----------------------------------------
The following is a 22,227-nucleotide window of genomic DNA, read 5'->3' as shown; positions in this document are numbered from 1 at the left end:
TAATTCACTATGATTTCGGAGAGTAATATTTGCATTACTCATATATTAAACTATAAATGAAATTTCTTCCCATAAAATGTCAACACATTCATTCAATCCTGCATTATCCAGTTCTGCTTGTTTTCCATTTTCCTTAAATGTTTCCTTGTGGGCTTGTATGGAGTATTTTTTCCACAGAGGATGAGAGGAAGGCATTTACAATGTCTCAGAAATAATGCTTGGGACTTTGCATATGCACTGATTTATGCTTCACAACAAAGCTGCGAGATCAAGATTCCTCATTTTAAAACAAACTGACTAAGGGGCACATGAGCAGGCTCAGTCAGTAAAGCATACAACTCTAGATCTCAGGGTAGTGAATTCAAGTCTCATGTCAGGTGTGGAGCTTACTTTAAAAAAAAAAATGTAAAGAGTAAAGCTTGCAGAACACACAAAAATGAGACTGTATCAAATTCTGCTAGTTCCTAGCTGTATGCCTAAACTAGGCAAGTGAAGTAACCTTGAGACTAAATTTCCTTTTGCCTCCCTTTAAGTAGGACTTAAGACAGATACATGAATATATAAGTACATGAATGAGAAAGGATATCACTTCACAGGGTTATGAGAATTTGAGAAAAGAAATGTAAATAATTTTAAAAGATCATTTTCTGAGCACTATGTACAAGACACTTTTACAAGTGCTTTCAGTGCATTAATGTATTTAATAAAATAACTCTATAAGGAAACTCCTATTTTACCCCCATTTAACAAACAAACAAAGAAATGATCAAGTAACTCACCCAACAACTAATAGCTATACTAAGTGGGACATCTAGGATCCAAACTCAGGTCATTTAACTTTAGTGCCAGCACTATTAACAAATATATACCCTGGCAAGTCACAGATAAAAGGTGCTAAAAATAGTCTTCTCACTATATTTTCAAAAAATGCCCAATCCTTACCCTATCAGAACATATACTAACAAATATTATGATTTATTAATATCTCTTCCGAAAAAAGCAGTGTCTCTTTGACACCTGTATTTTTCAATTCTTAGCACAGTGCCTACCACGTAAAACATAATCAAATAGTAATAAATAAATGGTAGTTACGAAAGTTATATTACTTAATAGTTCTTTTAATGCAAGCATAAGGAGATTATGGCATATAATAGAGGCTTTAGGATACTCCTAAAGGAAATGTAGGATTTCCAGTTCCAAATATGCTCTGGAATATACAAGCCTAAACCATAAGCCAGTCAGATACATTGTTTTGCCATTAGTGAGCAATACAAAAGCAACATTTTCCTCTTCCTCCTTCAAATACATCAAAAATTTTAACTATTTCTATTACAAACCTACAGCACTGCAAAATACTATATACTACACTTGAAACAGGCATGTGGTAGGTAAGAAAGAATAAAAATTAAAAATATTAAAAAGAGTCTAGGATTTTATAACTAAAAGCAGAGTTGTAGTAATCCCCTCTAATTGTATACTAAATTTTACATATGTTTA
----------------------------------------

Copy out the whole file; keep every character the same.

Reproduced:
The following is a 22,227-nucleotide window of genomic DNA, read 5'->3' as shown; positions in this document are numbered from 1 at the left end:
TAATTCACTATGATTTCGGAGAGTAATATTTGCATTACTCATATATTAAACTATAAATGAAATTTCTTCCCATAAAATGTCAACACATTCATTCAATCCTGCATTATCCAGTTCTGCTTGTTTTCCATTTTCCTTAAATGTTTCCTTGTGGGCTTGTATGGAGTATTTTTTCCACAGAGGATGAGAGGAAGGCATTTACAATGTCTCAGAAATAATGCTTGGGACTTTGCATATGCACTGATTTATGCTTCACAACAAAGCTGCGAGATCAAGATTCCTCATTTTAAAACAAACTGACTAAGGGGCACATGAGCAGGCTCAGTCAGTAAAGCATACAACTCTAGATCTCAGGGTAGTGAATTCAAGTCTCATGTCAGGTGTGGAGCTTACTTTAAAAAAAAAAATGTAAAGAGTAAAGCTTGCAGAACACACAAAAATGAGACTGTATCAAATTCTGCTAGTTCCTAGCTGTATGCCTAAACTAGGCAAGTGAAGTAACCTTGAGACTAAATTTCCTTTTGCCTCCCTTTAAGTAGGACTTAAGACAGATACATGAATATATAAGTACATGAATGAGAAAGGATATCACTTCACAGGGTTATGAGAATTTGAGAAAAGAAATGTAAATAATTTTAAAAGATCATTTTCTGAGCACTATGTACAAGACACTTTTACAAGTGCTTTCAGTGCATTAATGTATTTAATAAAATAACTCTATAAGGAAACTCCTATTTTACCCCCATTTAACAAACAAACAAAGAAATGATCAAGTAACTCACCCAACAACTAATAGCTATACTAAGTGGGACATCTAGGATCCAAACTCAGGTCATTTAACTTTAGTGCCAGCACTATTAACAAATATATACCCTGGCAAGTCACAGATAAAAGGTGCTAAAAATAGTCTTCTCACTATATTTTCAAAAAATGCCCAATCCTTACCCTATCAGAACATATACTAACAAATATTATGATTTATTAATATCTCTTCCGAAAAAAGCAGTGTCTCTTTGACACCTGTATTTTTCAATTCTTAGCACAGTGCCTACCACGTAAAACATAATCAAATAGTAATAAATAAATGGTAGTTACGAAAGTTATATTACTTAATAGTTCTTTTAATGCAAGCATAAGGAGATTATGGCATATAATAGAGGCTTTAGGATACTCCTAAAGGAAATGTAGGATTTCCAGTTCCAAATATGCTCTGGAATATACAAGCCTAAACCATAAGCCAGTCAGATACATTGTTTTGCCATTAGTGAGCAATACAAAAGCAACATTTTCCTCTTCCTCCTTCAAATACATCAAAAATTTTAACTATTTCTATTACAAACCTACAGCACTGCAAAATACTATATACTACACTTGAAACAGGCATGTGGTAGGTAAGAAAGAATAAAAATTAAAAATATTAAAAAGAGTCTAGGATTTTATAACTAAAAGCAGAGTTGTAGTAATCCCCTCTAATTGTATACTAAATTTTACATATGTTTA